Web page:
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Regulatory Processes Archived Through 2012
FAQ - Regulatory Processes - Archived Through 2012



Does OSAP or the CDC have requirements for cleaning and reusing sponges used during endo procedures? This office also insists on reusing irrigation needle tips used to clean the canals by soaking in cold sterile. Can these irrigation needle tips be safely reused? I am also concerned about the number of times they reuse endo files. How safe is it to reuse endo files and how many times can they be reused before breaking down the file? What is the best system to clean, disinfect, and sterilize endo files. And how do I approach a doctor when I am a new employee to change their sterilization techniques.

First and foremost, if the endodontic sponge manufacturer labels them as single use disposable devices/items, they must be discarded after each patient use. If the label does not provide re-use instructions from the manufacturer you should also consider them as single use disposable items. Even though the CDC Guidelines do not specifically address endodontic sponges, dental infection control experts state that it is difficult to effectively, adequately, or reliably clean the inside of the sponge and they should be discarded after each patient use unless the manufacturer indicates otherwise.

The same holds true for irrigating needles. The diameter of the needle lumen can make it difficult to clean and effectively sterilize.

The authors of From Policy to Practice: OSAP's Guide to the Guidelines list irrigating syringes as a single-use item and states that these items are always single-use/disposable. (1)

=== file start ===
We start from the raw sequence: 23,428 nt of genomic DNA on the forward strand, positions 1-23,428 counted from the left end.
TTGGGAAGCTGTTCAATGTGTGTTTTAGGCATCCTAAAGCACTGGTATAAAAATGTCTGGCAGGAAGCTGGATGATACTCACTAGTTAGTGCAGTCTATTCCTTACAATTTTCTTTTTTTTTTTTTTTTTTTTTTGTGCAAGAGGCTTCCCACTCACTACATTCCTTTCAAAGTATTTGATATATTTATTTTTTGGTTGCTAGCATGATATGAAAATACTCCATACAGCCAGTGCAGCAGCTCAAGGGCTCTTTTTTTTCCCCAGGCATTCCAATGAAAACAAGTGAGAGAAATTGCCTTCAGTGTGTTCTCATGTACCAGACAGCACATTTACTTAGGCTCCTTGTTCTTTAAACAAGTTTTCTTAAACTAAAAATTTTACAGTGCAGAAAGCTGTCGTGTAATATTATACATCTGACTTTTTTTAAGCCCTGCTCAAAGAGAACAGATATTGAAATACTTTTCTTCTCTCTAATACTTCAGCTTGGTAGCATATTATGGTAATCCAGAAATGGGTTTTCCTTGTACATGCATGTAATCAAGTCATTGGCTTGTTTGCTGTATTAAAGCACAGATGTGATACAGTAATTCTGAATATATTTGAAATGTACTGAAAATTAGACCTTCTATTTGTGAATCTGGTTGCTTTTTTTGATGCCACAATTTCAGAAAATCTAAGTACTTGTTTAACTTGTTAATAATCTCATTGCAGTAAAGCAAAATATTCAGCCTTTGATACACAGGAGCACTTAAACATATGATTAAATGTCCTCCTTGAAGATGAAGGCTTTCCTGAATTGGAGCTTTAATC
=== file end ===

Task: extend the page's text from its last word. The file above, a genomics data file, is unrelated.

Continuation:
The authors of Infection Control & Management of Hazardous Materials for the Dental Team state that a disposable item is manufactured for a single use or for use on only one patient. Such items are manufactured from plastics or less expensive metals that are usually not heat tolerant or are not designed to be cleaned adequately. Thus an item that is labeled as disposable must be disposed of properly after use, and one should not attempt to pre-clean and sterilize or disinfect it for reuse on another patient. (2)

The Center's For Disease Control and Prevention's (CDC) Infection Control Guidelines for Dental 
Healthcare Settings state that a single-use device, also called a disposable device, is designed to be used on one patient and then discarded, not reprocessed for use on another patient (e.g., cleaned, disinfected, or sterilized). Single-use devices in dentistry are usually not heat-tolerant and cannot be reliably cleaned. Examples include syringe needles, prophylaxis cups and brushes, and plastic orthodontic brackets. Certain items (e.g., prophylaxis angles, saliva ejectors, high-volume evacuator tips, and air/water syringe tips) are commonly available in a disposable form and should be disposed of appropriately after each use. Single-use devices and items (e.g., cotton rolls, gauze, and irrigating syringes) for use during oral surgical procedures should be sterile at the time of use. (3)

Because of the physical construction of certain devices (e.g., burs, endodontic files, and broaches) cleaning can be difficult. In addition, deterioration can occur on the cutting surfaces of some carbide/diamond burs and endodontic files during processing and after repeated processing cycles, leading to potential breakage during patient treatment. These factors, coupled with the knowledge that burs and endodontic instruments exhibit signs of wear during normal use, might make it practical to consider them as single-use devices. (3

You may want to consider asking the person responsible for the office infection control training if the CDC Infection Control Guidelines for Dental Healthcare Settings have been reviewed by the staff. If not, you could consider suggesting it as a topic for staff meetings. Doing so may invite open discussions by the staff.


1) From Policy to Practice: OSAP's Guide to the Guidelines. Copyright 2004 by OSAP.

2) Infection Control & Management of Hazardous Materials for the Dental Team, 3rd. edition. by

Miller & Palenik. Elsevier/Mosby Publishers. Copyright 2005.

3) Center's For Disease Control and Prevention's (CDC) Infection Control Guidelines for Dental 
Healthcare Settings.






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